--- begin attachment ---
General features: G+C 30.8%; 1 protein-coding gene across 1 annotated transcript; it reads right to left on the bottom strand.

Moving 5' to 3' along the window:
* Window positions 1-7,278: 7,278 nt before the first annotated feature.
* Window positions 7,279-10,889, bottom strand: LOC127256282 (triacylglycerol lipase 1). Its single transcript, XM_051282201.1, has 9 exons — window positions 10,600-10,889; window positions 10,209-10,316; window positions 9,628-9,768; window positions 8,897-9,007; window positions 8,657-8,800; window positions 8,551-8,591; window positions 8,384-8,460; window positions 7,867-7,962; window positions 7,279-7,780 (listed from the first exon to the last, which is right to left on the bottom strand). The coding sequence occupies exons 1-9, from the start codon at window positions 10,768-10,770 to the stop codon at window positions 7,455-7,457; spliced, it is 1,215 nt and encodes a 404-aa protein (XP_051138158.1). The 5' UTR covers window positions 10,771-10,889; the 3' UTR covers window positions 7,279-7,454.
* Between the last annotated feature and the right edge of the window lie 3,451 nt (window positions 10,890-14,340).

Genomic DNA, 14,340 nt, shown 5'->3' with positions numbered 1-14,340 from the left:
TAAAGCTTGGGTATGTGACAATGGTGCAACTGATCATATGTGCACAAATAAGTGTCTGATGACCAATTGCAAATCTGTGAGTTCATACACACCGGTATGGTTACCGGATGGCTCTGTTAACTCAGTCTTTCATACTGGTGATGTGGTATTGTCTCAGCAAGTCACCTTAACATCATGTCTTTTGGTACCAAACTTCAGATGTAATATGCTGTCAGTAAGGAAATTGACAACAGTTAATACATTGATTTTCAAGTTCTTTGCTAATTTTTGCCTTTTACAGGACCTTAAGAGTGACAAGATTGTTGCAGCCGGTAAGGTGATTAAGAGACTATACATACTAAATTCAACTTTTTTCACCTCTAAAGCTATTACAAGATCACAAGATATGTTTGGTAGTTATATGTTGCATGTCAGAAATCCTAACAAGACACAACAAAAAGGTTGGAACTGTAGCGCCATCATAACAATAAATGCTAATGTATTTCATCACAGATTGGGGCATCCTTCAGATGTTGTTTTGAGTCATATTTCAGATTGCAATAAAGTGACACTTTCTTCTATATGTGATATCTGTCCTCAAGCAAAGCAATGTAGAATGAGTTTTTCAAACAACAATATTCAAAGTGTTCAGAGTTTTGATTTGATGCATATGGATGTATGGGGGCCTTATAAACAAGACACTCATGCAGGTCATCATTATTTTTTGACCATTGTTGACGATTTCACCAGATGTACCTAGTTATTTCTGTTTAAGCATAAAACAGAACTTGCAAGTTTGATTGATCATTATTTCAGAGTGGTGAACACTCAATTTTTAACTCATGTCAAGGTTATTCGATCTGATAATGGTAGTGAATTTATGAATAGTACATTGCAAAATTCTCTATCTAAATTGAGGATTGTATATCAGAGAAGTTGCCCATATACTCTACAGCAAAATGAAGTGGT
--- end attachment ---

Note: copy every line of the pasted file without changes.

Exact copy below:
General features: G+C 30.8%; 1 protein-coding gene across 1 annotated transcript; it reads right to left on the bottom strand.

Moving 5' to 3' along the window:
* Window positions 1-7,278: 7,278 nt before the first annotated feature.
* Window positions 7,279-10,889, bottom strand: LOC127256282 (triacylglycerol lipase 1). Its single transcript, XM_051282201.1, has 9 exons — window positions 10,600-10,889; window positions 10,209-10,316; window positions 9,628-9,768; window positions 8,897-9,007; window positions 8,657-8,800; window positions 8,551-8,591; window positions 8,384-8,460; window positions 7,867-7,962; window positions 7,279-7,780 (listed from the first exon to the last, which is right to left on the bottom strand). The coding sequence occupies exons 1-9, from the start codon at window positions 10,768-10,770 to the stop codon at window positions 7,455-7,457; spliced, it is 1,215 nt and encodes a 404-aa protein (XP_051138158.1). The 5' UTR covers window positions 10,771-10,889; the 3' UTR covers window positions 7,279-7,454.
* Between the last annotated feature and the right edge of the window lie 3,451 nt (window positions 10,890-14,340).

Genomic DNA, 14,340 nt, shown 5'->3' with positions numbered 1-14,340 from the left:
TAAAGCTTGGGTATGTGACAATGGTGCAACTGATCATATGTGCACAAATAAGTGTCTGATGACCAATTGCAAATCTGTGAGTTCATACACACCGGTATGGTTACCGGATGGCTCTGTTAACTCAGTCTTTCATACTGGTGATGTGGTATTGTCTCAGCAAGTCACCTTAACATCATGTCTTTTGGTACCAAACTTCAGATGTAATATGCTGTCAGTAAGGAAATTGACAACAGTTAATACATTGATTTTCAAGTTCTTTGCTAATTTTTGCCTTTTACAGGACCTTAAGAGTGACAAGATTGTTGCAGCCGGTAAGGTGATTAAGAGACTATACATACTAAATTCAACTTTTTTCACCTCTAAAGCTATTACAAGATCACAAGATATGTTTGGTAGTTATATGTTGCATGTCAGAAATCCTAACAAGACACAACAAAAAGGTTGGAACTGTAGCGCCATCATAACAATAAATGCTAATGTATTTCATCACAGATTGGGGCATCCTTCAGATGTTGTTTTGAGTCATATTTCAGATTGCAATAAAGTGACACTTTCTTCTATATGTGATATCTGTCCTCAAGCAAAGCAATGTAGAATGAGTTTTTCAAACAACAATATTCAAAGTGTTCAGAGTTTTGATTTGATGCATATGGATGTATGGGGGCCTTATAAACAAGACACTCATGCAGGTCATCATTATTTTTTGACCATTGTTGACGATTTCACCAGATGTACCTAGTTATTTCTGTTTAAGCATAAAACAGAACTTGCAAGTTTGATTGATCATTATTTCAGAGTGGTGAACACTCAATTTTTAACTCATGTCAAGGTTATTCGATCTGATAATGGTAGTGAATTTATGAATAGTACATTGCAAAATTCTCTATCTAAATTGAGGATTGTATATCAGAGAAGTTGCCCATATACTCTACAGCAAAATGAAGTGGT